Lamba et al.[13] in their randomised placebo-controlled trial concluded the beneficial role of individualised Homoeopathic intervention along with LSM resulting in regular menses with improvement in other signs/symptoms in 60% of the cases. However, the present study did not determine the effect of Homoeopathic medicines on hormonal assays.

There is no 'specific' remedy for PCOS in Homoeopathy. Its treatment involves the selection of a constitutional Homoeopathic remedy capable of working not only on the ovaries but also on the entire psycho-neuro-endocrine system of the patient. There are several homoeopathic medicines capable of influencing this condition when selected after understanding the constitution, genetic predisposition, miasmatic background and peculiarities in the menstrual cycle, if any. The present cohort study was undertaken to add to the existing evidence with an objective to evaluate the effect of individualised Homoeopathic therapy on the clinical and hormonal profile in PCOS patients after 1 year of treatment.


  Materials and Methods Top


Study design and setting

A prospective, observational study was conducted from July 2015 to June 2017 for 2 years during which 38 patients of PCOS were enrolled and treated under the aegis of Homoeopathic Research Foundation. Ethical approval was taken from the Institutional Ethics Committee dated 28th May 2014. The study was undertaken between 2015 and 2017; during this period registration at CTRI was not mandatory. All procedures followed the ethical standards on human experimentation as per the Helsinki Declaration of 1975, as revised in 2013.[14] The principal investigator (PI) has 38 years of Homoeopathic practice, having a degree to practice Homoeopathy from a Government recognised institution and responsible for the prescription of Homoeopathic medicines. The study staff including a senior research fellow, who also had institutional qualification as per the regulations of Government of India, assisted the PI in conduct of the study.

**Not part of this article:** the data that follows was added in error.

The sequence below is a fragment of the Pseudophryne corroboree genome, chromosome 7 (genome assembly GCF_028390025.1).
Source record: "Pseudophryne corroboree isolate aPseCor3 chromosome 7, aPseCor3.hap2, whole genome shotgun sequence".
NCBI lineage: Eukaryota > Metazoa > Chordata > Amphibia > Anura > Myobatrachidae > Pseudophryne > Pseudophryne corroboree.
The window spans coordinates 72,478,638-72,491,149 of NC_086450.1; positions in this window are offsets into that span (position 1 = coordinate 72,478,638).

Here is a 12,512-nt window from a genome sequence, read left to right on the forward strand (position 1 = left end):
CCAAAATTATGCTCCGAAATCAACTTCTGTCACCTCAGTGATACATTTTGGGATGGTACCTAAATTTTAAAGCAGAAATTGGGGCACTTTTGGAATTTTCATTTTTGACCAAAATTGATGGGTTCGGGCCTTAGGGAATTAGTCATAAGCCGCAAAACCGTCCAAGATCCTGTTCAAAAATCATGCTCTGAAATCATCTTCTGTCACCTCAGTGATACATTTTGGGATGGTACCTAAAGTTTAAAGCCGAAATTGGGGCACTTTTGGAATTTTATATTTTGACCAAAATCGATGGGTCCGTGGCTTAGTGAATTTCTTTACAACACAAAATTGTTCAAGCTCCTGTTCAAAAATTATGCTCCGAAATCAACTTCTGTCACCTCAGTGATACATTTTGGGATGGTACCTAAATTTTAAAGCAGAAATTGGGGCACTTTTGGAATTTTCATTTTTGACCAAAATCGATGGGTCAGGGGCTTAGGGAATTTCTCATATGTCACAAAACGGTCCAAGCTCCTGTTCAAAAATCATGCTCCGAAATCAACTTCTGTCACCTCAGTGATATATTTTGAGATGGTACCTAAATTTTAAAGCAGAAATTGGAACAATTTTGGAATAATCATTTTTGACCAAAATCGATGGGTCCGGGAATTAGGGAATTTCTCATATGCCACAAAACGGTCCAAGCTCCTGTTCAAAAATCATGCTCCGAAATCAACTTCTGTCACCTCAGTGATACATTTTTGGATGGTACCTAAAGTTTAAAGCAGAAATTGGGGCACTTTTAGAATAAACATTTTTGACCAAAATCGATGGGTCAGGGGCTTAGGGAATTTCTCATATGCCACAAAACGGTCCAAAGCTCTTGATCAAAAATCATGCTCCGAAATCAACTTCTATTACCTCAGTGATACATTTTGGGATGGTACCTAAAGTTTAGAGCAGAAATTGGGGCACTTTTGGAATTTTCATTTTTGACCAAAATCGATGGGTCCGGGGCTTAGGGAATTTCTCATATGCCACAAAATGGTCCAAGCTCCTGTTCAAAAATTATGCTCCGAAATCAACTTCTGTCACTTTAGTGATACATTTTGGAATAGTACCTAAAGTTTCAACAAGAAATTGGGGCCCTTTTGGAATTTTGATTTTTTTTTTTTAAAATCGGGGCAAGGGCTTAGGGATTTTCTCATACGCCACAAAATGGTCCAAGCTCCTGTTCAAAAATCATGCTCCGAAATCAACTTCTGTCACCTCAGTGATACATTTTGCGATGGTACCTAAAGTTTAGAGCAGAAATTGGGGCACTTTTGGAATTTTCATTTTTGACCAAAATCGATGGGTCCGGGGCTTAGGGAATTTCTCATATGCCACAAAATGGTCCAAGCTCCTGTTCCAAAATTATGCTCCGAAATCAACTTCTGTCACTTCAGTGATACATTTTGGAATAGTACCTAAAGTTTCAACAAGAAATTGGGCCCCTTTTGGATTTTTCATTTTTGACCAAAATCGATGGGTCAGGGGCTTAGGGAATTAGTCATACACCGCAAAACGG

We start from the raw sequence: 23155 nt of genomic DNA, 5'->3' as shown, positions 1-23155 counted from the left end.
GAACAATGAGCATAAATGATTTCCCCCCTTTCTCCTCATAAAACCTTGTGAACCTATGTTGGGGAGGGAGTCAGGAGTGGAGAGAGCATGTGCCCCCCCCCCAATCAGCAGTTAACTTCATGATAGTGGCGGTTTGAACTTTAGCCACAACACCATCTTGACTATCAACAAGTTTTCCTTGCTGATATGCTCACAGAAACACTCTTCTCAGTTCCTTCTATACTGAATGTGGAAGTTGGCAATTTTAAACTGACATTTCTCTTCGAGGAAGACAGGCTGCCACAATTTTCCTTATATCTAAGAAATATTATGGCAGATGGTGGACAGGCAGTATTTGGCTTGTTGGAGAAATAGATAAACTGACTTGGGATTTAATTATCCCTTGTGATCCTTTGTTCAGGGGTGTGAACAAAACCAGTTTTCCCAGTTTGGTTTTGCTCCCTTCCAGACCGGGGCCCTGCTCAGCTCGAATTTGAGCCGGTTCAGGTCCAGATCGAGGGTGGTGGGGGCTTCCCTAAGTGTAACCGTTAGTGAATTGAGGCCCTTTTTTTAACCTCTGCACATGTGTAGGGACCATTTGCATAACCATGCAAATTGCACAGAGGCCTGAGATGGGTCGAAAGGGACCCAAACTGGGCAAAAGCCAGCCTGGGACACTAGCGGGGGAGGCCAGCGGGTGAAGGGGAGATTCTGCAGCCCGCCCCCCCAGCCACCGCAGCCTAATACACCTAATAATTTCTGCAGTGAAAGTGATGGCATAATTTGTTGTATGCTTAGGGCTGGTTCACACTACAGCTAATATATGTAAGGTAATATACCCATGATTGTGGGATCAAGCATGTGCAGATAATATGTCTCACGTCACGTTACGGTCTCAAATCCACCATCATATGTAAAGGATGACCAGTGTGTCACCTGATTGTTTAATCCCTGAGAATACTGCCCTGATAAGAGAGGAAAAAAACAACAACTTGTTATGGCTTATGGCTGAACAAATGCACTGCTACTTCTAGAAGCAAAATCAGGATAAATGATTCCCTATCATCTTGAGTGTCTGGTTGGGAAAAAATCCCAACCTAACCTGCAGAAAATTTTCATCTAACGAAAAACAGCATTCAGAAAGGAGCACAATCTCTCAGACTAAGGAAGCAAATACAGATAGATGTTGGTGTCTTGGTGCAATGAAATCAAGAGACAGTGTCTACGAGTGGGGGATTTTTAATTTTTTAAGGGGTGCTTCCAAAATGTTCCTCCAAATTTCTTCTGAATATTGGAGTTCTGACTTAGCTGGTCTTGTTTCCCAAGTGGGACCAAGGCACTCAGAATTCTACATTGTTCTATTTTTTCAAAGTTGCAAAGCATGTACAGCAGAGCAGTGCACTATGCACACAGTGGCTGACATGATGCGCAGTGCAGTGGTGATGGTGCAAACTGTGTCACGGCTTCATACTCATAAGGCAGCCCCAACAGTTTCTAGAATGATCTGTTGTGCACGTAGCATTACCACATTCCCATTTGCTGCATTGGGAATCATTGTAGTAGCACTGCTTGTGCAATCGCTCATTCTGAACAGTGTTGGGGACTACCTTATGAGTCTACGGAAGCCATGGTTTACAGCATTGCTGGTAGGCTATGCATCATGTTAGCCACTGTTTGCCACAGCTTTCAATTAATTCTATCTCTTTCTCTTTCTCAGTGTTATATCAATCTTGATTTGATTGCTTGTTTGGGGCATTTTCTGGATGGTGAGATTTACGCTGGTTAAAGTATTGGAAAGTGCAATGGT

Participants

The convenience sampling technique was used to achieve a sample of 38 cases. The participants enrolled were based on the following inclusion and exclusion criteria.

Inclusion criteria

  • Patients between the age group of 18–40 years
  • Oligo/amenorrhoea: The absence of menstruation for 45 days or more and/or <8 menses per year
  • Serum testosterone level >70 ng/dl in the absence of other causes of hyperandrogenism
  • Polycystic ovaries: Presence of >10 cysts, 2–8 mm in diameter, usually combined with increased ovarian volume of >10 cm3 and an echo-dense stroma in pelvic USG
  • No use of birth control pill for at least 3 months before the study and no plans of pregnancy during the study.


Exclusion criteria

  • Elevated creatine kinase above two times the upper limit of normal or liver enzymes (transaminases) above two times of upper limit of normal range
  • Current use of any of the following medications: Cyclosporine, fibrates, niacin, antifungal agents and macrolide antibiotics